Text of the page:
For the first time, a minimally invasive transcatheter valve -- tested by Baylor Research Institute in Dallas (BRI) -- has been shown to save more lives than open-heart surgery, according to new research revealed at the American College of Cardiology's 2014 Scientific Sessions and published in The New England Journal of Medicine.
The research is part of a clinical trial that studied the Transcatheter Aortic Valve Replacement (TAVR) procedure, which uses a wired catheter to implant a self-expanding valve device through a small incision in the leg. The procedure is used to treat patients with aortic stenosis, a condition that narrows the aortic valve, affecting blood flow.
As a principal investigator in the Medtronic CoreValveฎ U.S. Pivotal Trial, Robert C. Stoler, MD, FACC, FSCAI, led the study of patients at Baylor Heart and Vascular Hospital (BHVH). The hospital was one of 45 national trial sites and the only site in North Texas to participate in the research.
"This is the first time we've seen a transcatheter-based therapy do better than open-heart surgery patients," Dr. Stoler said. "That really opens up a door for treating patients in the future with a far less invasive method of valve replacement."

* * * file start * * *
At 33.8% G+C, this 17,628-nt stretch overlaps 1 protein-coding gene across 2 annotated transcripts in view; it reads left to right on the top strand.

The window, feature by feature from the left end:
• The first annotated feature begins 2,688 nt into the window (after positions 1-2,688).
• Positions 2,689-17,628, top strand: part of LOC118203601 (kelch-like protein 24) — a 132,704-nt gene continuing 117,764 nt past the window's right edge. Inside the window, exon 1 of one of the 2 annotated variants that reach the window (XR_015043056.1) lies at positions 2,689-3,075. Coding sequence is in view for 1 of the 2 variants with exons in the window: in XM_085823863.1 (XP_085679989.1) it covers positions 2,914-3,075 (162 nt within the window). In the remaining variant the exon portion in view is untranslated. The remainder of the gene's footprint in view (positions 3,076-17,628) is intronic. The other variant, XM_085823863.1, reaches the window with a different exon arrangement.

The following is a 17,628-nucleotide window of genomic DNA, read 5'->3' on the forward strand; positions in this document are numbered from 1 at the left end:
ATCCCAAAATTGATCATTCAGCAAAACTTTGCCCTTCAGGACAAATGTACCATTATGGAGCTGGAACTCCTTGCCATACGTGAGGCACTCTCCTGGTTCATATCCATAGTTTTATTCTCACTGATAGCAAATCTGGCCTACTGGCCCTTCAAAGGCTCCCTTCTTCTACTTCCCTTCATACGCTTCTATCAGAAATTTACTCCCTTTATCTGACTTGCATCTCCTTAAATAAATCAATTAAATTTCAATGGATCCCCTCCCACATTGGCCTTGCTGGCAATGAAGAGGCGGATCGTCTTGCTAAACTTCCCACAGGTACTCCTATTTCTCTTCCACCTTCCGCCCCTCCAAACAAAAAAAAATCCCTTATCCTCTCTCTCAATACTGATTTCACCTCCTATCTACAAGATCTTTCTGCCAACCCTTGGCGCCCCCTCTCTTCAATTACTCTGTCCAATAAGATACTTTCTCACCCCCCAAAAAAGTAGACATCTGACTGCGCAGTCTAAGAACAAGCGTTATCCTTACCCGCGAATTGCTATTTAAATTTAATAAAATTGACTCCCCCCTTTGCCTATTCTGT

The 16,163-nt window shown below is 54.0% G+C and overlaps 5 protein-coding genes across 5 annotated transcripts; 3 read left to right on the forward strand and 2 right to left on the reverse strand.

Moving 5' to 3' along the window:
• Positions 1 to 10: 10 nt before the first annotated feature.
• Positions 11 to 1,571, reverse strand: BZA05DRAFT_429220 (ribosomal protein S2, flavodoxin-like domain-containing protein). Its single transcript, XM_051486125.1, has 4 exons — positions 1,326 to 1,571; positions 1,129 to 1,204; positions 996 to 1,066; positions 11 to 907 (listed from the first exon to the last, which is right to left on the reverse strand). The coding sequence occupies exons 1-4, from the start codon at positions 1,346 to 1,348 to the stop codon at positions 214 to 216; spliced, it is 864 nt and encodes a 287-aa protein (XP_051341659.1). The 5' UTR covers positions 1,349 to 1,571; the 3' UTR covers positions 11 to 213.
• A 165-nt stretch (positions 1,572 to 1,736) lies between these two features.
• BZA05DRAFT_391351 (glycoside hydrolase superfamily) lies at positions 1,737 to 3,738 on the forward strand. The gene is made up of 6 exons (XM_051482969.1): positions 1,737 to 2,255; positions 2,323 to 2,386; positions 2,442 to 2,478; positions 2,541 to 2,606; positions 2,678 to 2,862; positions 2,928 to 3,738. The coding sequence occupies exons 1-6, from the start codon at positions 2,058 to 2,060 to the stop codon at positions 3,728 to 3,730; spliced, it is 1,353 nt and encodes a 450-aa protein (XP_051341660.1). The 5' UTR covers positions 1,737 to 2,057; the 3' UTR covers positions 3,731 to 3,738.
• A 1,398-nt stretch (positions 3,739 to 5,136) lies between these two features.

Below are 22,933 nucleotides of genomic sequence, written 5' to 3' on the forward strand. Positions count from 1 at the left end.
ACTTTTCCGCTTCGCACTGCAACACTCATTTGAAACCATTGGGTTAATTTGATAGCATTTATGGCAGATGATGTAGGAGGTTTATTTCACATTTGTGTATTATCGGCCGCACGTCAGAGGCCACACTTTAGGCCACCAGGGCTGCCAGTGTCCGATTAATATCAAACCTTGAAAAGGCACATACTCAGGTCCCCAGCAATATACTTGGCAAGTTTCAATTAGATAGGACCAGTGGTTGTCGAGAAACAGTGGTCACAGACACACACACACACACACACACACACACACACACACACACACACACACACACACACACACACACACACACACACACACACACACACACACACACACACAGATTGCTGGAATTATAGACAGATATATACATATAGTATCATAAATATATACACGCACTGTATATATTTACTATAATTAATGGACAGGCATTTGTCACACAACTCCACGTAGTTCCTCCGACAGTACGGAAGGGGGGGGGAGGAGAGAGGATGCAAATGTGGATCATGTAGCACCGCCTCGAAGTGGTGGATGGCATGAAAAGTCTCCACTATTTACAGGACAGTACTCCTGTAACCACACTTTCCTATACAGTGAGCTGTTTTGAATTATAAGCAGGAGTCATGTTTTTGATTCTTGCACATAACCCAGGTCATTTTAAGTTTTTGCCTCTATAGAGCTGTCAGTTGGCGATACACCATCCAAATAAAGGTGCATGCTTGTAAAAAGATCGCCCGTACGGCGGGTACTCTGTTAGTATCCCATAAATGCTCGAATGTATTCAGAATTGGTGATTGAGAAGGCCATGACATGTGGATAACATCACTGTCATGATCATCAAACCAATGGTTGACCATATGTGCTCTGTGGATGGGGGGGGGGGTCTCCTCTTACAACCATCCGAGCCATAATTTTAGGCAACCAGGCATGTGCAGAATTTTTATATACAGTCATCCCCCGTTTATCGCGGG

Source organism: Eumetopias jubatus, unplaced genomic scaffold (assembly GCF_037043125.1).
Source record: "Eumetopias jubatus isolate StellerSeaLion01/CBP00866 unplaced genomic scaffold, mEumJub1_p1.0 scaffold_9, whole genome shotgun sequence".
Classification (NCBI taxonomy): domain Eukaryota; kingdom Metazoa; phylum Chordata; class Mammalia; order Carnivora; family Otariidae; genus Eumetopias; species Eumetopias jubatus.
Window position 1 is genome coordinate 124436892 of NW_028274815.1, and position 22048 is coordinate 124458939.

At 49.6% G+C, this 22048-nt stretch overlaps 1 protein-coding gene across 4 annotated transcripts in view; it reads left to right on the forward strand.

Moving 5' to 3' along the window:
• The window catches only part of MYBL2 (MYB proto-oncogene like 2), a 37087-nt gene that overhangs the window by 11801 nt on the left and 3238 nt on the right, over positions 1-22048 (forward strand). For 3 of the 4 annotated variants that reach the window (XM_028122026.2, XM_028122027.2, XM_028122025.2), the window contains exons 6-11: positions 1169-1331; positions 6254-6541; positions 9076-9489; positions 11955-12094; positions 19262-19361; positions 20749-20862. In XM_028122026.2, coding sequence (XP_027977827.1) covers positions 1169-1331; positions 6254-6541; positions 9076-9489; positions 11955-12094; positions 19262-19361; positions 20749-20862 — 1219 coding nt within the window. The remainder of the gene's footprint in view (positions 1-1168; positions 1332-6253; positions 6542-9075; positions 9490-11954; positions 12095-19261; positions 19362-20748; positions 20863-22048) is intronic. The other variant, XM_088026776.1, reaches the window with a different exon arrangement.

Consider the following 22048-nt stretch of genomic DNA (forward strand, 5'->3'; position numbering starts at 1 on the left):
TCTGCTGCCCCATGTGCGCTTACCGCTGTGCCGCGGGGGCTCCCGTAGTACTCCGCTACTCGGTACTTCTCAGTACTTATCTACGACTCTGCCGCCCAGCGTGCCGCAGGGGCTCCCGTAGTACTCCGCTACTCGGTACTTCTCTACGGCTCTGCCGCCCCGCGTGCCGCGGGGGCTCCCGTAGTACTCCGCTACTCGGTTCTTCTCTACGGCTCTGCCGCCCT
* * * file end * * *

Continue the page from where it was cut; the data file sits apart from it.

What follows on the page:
According to the study's findings, patients with the TAVR CoreValve device experienced significantly improved survival ratings (85.8 percent vs. 80.9 percent) at one year, compared to participants who underwent invasive, open-heart surgery to implant replacement valves. Additionally, CoreValve patients showed better quality of life indicators at 30 days, compared with open-heart participants.
"And those results are just the tip of the iceberg," said Dr. Stoler, adding that BRI is involved in several other studies exploring TAVR's application to valve patients. "There are new generations of valves coming out from several different manufacturers, and we're interested to see how those affect outcomes, including stroke."
Future studies that will be open to patients at Baylor facilities will address those issues, in addition to exploring longevity-related questions about the valve device. Because of those continuing valve-related research efforts, Dr. Stoler said, the future is promising for aortic stenosis patients.
"If you're a patient and you need an aortic valve replacement, you have more options now," he said. "Transcatheter valve therapy is going to expand to a bigger patient population, and we're seeing more patients who now have a chance to be treated with valve replacement. Plus, the new generations of valves are going to have smaller catheter sizes and fewer complications. They're only getting better."
In early 2014, the FDA approved TAVR for treatment of patients in the extreme-risk, or inoperable, category. The successful findings of the new research presented at ACC may support FDA approval for TAVR application to high-risk patients.
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